FRANKFORT, Ky. — Kentucky Gov. Andy Beshear has announced transportation funding for 31 local governments — 26 counties and five cities –totaling more than $4.4 million to resurface 50.4 miles of local roads and repair infrastructure to boost roadway safety.
Nearly all 120 counties have received funding to improve infrastructure, according to a news release from Beshear’s office.
The discretionary funding, which totals $4,479,055, is administered through the Department of Rural and Municipal Aid of the Kentucky Transportation Cabinet (KYTC). Since taking office, Beshear has awarded $58.8 million for roadway repairs sought by local governments in 115 counties.
“One way that we build a Better Kentucky is through improvement and maintenance of our transportation system, a vital part of which is local streets, roads and bridges,” Beshear said. “This funding will be going into local roadways that thousands of Kentuckians use every day.”
Most of the funding will be invested in resurfacing projects, like a $144,992 award to Bracken County to resurface Moore Road, which hasn’t been paved in 20 years, and a $405,108 award to Breathitt County to resurface 2.8 miles on Miller Branch Barwick Road to improve the aging roadway used by school buses and emergency vehicles.
“With rising costs of road materials and fuel over the years, smaller counties such as Bracken sometimes struggle to fund all of the repairs needed for our roadways in the county,” said Bracken County Judge Executive Tina Teegarden. “Although safe roadways are a priority to Bracken County Fiscal Court it is not always financially feasible to do every single project that is needed. I, along with the Bracken County Fiscal Court would like to thank the Governor’s Office, Secretary Jim Gray, and the Kentucky Transportation Cabinet, Rural & Municipal Aid for their support of funding to assist in keeping roads well-maintained and repaired, and in safe driving condition for all citizens, schools, businesses, and visitors in Bracken County.”
“This project has been one of the most rewarding projects to secure funding for in my time as Judge,” said Breathitt County Judge Executive Jeff Noble. “I’m thankful to the Transportation Cabinet staff and look forward to the big difference renewing this roadway will make to our community.”
Funded projects also included slide repairs, installation of guard rails, storm drain improvements and an award of $122,258 to Fleming County Fiscal Court for the replacement of a badly deteriorated bridge on Branch Brothers Road.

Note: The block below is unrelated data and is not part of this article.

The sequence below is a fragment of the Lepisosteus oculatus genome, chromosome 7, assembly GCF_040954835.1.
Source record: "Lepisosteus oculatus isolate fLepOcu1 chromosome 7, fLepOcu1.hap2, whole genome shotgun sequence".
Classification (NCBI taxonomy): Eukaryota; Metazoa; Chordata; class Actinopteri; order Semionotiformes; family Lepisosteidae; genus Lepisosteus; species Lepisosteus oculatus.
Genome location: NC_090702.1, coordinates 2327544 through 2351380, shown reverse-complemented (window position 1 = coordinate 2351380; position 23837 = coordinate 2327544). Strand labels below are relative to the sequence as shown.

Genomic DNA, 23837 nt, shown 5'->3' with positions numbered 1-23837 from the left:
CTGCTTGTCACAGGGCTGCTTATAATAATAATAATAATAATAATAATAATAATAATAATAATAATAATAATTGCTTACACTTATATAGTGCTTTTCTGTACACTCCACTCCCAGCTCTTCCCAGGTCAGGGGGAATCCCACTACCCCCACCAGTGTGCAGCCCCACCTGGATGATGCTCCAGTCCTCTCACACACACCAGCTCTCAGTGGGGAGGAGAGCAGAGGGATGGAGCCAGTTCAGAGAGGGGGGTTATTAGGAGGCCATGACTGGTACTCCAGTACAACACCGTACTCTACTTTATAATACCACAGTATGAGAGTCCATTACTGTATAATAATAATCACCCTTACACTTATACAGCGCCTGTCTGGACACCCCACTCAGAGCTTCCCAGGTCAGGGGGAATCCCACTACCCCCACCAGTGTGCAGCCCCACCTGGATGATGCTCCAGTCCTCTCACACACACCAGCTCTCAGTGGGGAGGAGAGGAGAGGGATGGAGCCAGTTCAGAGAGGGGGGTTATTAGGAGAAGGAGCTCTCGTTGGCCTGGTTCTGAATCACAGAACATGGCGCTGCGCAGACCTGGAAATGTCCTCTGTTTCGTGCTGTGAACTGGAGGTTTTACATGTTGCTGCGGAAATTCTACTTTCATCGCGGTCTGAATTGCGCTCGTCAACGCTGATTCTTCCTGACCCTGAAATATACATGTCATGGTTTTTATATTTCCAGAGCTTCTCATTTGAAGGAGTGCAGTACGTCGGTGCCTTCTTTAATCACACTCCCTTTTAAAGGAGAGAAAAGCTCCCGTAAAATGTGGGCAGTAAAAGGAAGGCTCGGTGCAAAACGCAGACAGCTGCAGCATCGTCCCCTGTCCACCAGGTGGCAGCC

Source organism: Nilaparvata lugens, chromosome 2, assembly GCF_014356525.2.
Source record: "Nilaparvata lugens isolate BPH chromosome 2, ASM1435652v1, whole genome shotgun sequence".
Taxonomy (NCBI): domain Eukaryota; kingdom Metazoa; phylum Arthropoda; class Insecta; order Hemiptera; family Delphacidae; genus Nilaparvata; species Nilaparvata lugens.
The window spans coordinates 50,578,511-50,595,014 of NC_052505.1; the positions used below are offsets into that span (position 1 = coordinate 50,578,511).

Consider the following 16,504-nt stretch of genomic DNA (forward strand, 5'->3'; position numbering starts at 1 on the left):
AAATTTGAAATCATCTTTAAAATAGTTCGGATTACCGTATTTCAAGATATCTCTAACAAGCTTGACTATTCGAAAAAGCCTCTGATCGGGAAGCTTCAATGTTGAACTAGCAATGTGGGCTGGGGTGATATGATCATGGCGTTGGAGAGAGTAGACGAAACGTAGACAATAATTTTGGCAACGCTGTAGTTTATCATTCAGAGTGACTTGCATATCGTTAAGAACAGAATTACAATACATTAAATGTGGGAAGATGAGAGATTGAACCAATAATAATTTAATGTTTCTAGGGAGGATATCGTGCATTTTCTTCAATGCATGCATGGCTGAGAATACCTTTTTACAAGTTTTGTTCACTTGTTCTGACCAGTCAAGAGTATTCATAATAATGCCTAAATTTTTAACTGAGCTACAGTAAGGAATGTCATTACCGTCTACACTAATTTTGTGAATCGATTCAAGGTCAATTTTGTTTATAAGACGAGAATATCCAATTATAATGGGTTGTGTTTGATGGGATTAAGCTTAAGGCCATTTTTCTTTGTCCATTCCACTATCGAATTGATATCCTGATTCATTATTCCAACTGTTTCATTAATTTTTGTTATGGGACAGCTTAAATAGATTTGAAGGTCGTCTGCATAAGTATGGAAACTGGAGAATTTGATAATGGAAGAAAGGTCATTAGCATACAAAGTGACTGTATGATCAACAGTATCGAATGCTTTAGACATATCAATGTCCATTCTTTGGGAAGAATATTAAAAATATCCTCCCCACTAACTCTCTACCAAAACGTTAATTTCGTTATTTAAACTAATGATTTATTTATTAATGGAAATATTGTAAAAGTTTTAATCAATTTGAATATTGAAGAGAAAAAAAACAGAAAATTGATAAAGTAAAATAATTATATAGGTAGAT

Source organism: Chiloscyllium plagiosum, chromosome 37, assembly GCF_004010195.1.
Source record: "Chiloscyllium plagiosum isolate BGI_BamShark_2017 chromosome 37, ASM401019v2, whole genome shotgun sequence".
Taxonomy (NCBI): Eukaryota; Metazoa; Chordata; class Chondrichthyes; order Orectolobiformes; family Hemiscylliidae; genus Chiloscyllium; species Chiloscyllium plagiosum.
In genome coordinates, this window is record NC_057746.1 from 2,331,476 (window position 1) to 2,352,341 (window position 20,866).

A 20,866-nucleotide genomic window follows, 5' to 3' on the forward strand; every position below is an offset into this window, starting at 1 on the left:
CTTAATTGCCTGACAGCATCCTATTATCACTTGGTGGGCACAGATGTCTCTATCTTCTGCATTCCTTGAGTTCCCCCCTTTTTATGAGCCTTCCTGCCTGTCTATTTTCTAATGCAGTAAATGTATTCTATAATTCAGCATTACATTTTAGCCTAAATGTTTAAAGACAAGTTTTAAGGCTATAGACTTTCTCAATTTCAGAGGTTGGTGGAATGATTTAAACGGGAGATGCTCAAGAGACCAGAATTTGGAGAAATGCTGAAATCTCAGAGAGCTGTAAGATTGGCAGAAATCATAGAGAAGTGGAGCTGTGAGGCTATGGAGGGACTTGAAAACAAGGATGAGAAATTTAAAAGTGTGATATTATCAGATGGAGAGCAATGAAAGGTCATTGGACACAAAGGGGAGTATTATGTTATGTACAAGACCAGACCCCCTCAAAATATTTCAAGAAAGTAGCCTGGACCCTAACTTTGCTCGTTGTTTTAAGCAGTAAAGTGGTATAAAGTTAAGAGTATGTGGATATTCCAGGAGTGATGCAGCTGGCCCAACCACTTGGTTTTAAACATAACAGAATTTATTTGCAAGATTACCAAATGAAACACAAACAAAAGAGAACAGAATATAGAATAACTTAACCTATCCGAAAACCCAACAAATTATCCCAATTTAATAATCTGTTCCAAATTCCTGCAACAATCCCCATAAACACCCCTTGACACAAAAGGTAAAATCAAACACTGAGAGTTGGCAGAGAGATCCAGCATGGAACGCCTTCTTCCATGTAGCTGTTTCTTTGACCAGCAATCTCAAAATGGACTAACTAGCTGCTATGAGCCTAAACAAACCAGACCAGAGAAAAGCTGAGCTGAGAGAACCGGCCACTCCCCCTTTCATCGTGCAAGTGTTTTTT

Fleming County plans to use the funds to replace the decayed timber deck with a steel deck. The bridge is on a main school bus route and also serves multiple farming operations.
“Branch Brothers bridge is an 80-by-14-foot timber bridge that is critical and needed replacing,” said Fleming County Judge Executive John Sims Jr. “The estimated replacement cost made it not possible for Fleming County Fiscal Court to fund the project. We greatly appreciate the Governor’s support for this project so the citizens who live on this road can feel safe and secure.”
Likewise, Wolfe County was approved for $18,624 to install guardrails on Russel Road and Turnip Road.
“In Wolfe County, the safety of our children is a priority above all,” said Wolfe County Judge Executive Raymond Banks. “We have several roadways with extreme embankments with little to no shoulder that creates a very dangerous route for buses and daily drivers. These roadways have no guardrails. Funding for our guardrail project will move us one step closer to hopefully preventing a terrible accident along a couple of curvy and narrow roadways.”
A full list of other local governments that received funding can be found here.
“These are the types of projects that make a positive daily difference in people’s lives,” said KYTC Secretary Jim Gray.
All the projects were submitted to the KYTC Department of Rural and Municipal Aid for funding consideration to address critical, unplanned needs. They were evaluated by staff in each of the 12 Department of Highways districts, who considered such factors as safety, traffic volume and economic impact.
In each case, the county fiscal court or city council approved for funding is responsible for administering the work and will be reimbursed by KYTC.
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